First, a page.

Itrsquos harvest time for Carl and Jonathan Beavers Itrsquos been an interesting growing season for the father and son

It’s harvest time for Carl and Jonathan Beavers. It’s been an interesting growing season for the father and son.

Carl, Jonathan Beavers: Connecting dots to higher soybean yields

Great outcome at season's end for Carl and Jonathan Beavers. The Beavers team aims to have beans in full reproductive growth stage on the longest day of the year, June 21. This results in maximum radiant energy being captured and means more pod sets and greater amounts of substrate, or plant food, stored in additional seed sets. Mystery field solved.

During a mid-July visit, Carl and Jonathan Beavers stood under a baking sun and hoped the massive effort they were putting in their soybean crop would pay off. Those hopes have been realized.

It’s now October 1 and, outside Griffithville, Ark., a combine is throwing chaff and dust into the air. It’s also rapidly filling up the hopper. The father and son team are smiling. “The worst we’ve cut has been 64 and the best 76,” says Carl. “We only lack a day cutting. We’re tickled because the beans are cutting about 40 percent more than usual.”

“Why that happened this year – with all the troubles we’ve had – I don’t know,” says Jonathan. “It’s just kind of weird. Once the leaves began falling off, we saw the plants were loaded.”

From July through mid-August, the western side of this field “looked like a Bush Hog had been across it,” says Carl. “It was the craziest thing – the plants just sat there, six inches tall, for five or six weeks doing nothing. It worried us so much we had everyone come out and look at it and we seriously considered replanting.

“At first, I thought, ‘Well, this is so bad maybe someone drifted something onto us. Maybe a plane accidentally sprayed where it shouldn’t have.’ But, no, that definitely wasn’t it.

“Then, I called my seed and chemical guy at Helena, Tony Holder, and said, ‘Man, I know the bags were sealed and certified Pioneer 47T89s. But is there any chance we planted the wrong variety somehow? Is there any way?’ I was assured that wasn’t the case.”

Mystery solved

Then, suddenly, the soybean crop took off. What had happened?

“It turns out we had deer coming into this field and grazed it down,” says Carl. “We’d seen a herd in the field but they fooled us because they didn’t graze it in the typical up-and-down kind of way. We’ve had deer in beans before and this looked nothing like that.”

Jonathan believes the tall pines that surround the field on three sides provided the deer with a sense of safety. “They weren’t in any hurry and were just content to take their time to get their nutrition.”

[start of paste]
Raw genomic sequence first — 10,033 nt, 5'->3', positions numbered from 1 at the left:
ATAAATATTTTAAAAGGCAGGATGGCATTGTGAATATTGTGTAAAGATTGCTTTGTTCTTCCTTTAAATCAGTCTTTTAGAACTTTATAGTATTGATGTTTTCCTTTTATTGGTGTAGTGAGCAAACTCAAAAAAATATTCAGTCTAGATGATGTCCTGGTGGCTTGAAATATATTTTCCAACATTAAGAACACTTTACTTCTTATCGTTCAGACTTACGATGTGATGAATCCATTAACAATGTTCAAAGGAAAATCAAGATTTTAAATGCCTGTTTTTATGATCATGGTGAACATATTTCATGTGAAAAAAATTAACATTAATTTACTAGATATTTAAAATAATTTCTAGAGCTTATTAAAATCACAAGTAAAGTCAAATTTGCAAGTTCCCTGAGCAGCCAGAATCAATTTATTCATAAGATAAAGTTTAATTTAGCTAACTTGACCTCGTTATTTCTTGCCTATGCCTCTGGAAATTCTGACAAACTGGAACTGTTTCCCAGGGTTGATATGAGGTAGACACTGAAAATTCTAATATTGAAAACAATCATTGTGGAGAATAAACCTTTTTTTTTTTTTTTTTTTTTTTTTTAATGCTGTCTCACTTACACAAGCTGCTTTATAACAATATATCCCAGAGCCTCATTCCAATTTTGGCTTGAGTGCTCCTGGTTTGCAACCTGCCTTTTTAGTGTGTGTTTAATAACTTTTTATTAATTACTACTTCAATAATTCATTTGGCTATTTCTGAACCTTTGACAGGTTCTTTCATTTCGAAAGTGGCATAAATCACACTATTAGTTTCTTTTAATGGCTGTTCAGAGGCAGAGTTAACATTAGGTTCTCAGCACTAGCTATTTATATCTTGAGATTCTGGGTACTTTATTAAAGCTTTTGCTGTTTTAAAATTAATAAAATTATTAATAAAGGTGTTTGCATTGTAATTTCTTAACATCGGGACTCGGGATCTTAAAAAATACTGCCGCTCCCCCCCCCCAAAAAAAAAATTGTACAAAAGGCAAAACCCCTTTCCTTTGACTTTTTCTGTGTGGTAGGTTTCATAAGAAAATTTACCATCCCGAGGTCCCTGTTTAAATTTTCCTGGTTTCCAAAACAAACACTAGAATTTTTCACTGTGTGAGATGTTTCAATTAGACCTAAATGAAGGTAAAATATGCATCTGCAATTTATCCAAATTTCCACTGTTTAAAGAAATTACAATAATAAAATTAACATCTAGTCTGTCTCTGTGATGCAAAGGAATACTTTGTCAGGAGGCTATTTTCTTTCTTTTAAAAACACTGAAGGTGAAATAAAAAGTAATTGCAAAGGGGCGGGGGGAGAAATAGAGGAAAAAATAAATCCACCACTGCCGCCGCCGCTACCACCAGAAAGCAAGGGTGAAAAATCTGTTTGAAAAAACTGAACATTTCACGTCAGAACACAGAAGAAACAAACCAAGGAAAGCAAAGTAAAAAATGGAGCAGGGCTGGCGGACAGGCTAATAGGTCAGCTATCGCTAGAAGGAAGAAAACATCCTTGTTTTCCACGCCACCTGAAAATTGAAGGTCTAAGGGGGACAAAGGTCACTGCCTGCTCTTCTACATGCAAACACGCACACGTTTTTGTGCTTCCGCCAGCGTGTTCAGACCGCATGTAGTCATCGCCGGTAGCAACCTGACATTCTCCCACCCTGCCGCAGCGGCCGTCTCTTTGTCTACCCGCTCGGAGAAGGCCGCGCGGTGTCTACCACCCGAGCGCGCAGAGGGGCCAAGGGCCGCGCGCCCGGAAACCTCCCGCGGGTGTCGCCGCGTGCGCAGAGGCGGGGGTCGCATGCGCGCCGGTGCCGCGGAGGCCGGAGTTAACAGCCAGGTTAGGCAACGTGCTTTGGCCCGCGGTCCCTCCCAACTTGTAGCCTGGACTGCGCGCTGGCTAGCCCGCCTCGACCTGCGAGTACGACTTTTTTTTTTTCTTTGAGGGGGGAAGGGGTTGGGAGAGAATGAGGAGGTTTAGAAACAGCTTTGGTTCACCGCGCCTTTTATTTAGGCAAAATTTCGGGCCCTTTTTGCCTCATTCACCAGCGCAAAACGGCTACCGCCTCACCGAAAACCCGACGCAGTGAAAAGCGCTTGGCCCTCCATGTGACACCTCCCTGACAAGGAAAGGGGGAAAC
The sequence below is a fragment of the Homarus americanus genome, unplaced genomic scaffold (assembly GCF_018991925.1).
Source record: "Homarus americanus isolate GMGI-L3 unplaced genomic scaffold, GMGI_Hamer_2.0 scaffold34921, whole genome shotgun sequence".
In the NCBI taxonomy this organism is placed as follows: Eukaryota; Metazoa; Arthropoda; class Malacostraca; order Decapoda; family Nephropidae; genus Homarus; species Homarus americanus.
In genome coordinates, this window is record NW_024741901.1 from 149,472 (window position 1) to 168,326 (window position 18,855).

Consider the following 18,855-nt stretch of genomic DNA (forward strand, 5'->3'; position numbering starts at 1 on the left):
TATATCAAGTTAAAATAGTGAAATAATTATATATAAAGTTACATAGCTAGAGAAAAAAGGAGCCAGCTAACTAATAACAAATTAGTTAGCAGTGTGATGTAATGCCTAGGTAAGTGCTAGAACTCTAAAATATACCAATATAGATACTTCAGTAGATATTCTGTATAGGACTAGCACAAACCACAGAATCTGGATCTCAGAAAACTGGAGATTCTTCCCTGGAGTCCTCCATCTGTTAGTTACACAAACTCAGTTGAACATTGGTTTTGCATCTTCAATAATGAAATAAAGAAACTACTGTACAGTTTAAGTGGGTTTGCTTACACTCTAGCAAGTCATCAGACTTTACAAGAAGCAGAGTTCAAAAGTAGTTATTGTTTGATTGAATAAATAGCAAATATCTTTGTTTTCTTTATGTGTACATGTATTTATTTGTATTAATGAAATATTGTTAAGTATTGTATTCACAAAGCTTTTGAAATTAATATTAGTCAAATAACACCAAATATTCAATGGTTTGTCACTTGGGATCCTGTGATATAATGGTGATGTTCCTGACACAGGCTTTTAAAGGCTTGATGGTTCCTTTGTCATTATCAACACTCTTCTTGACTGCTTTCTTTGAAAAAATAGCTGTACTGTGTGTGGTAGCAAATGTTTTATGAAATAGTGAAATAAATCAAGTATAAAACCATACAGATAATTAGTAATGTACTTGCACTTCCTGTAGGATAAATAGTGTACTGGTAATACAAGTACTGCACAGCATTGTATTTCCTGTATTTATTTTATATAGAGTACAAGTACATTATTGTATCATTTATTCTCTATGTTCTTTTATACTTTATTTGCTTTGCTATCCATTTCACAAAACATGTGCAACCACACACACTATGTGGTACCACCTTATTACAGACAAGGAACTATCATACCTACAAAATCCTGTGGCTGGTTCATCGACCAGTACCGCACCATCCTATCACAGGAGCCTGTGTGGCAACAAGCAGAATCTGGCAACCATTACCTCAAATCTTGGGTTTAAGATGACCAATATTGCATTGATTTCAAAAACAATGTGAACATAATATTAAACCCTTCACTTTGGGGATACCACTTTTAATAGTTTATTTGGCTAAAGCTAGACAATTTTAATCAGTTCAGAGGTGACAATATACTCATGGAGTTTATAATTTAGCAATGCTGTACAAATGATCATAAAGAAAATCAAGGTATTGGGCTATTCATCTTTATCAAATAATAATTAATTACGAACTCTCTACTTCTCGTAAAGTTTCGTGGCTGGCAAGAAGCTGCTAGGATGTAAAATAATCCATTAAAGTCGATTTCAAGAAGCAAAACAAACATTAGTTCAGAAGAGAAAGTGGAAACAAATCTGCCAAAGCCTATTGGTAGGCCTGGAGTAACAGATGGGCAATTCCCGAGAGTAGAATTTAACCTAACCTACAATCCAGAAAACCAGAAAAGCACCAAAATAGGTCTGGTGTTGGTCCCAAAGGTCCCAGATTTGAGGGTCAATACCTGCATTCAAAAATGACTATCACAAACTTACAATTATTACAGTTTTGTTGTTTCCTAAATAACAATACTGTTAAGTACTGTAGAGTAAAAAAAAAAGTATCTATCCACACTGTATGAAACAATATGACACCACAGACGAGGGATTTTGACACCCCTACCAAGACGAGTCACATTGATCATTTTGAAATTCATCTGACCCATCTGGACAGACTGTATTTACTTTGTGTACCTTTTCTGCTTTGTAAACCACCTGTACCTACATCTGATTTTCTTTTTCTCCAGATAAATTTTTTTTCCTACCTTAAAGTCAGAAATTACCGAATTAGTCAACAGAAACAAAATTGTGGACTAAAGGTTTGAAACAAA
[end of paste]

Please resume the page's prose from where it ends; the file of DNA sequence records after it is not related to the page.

Another interesting thing, says Carl, is the bean plants “branched out big-time where they’d been bitten off at the growing point. I know there have been folks that’ve done that with machines before to stimulate that branching effect. But here it was done accidentally with deer.

“You know, the experience with this field just reinforces my belief that farming is like connecting dots. You go from one dot to the next, trying to figure things out, how to do things better. I think farmers will identify with what I’m saying.”

Despite the successful bean yields, this field will be in corn next year if it can be planted on time. Otherwise, more beans.

What’s happened since July?

“We kept irrigating these beans as if they were corn,” says Jonathan. “We didn’t let up until the pods were filled at the top. Usually, our beans are loaded on the bottom and kind of straggly at the tops. This year, the plants are loaded from top to bottom.”

The pair never thought the beans would go ahead and die, dry down. “They just kept on pushing so we thought it would require a spraying so we could harvest,” says Jonathan.

“They had everything they needed and didn’t want to die: water, genetics, fungicide,” adds Carl.

Hipper time

Jonathan is running a hipper right behind the combine. “We’ve found you want to start when the dew is off because otherwise it won’t slice the stubble. Then, in the afternoon, you have to pay attention because there’s a point when the ground will start balling up. It’s kind of like trying to plant wheat into stubble.”

Jonathan is looking to throw up a big, tall bed. By spring, “that bed will have melted down and I’ll run a roller/bedder over it and then plant.”

“Doing it this way means we get major drainage through the winter,” says Carl. “It’s almost like having a ditch every 30 inches across the field. Then, you’ve got dirt piled up 10 inches exposed to the weather. The only negative to some degree is breakdown of the straw can take a bit of extra nitrogen.”

Jonathan goes over the fields with a hipper twice. “The beds are tall and full of mulch holding things together, decomposing slowly. Next year’s crop will be getting the nutrients from that and also the roots will have an easier path down into the soil. It’s ugly but it really works for us.

“Spring isn’t the time for us to work ground. Springtime is for planting. That’s how I look at it.”

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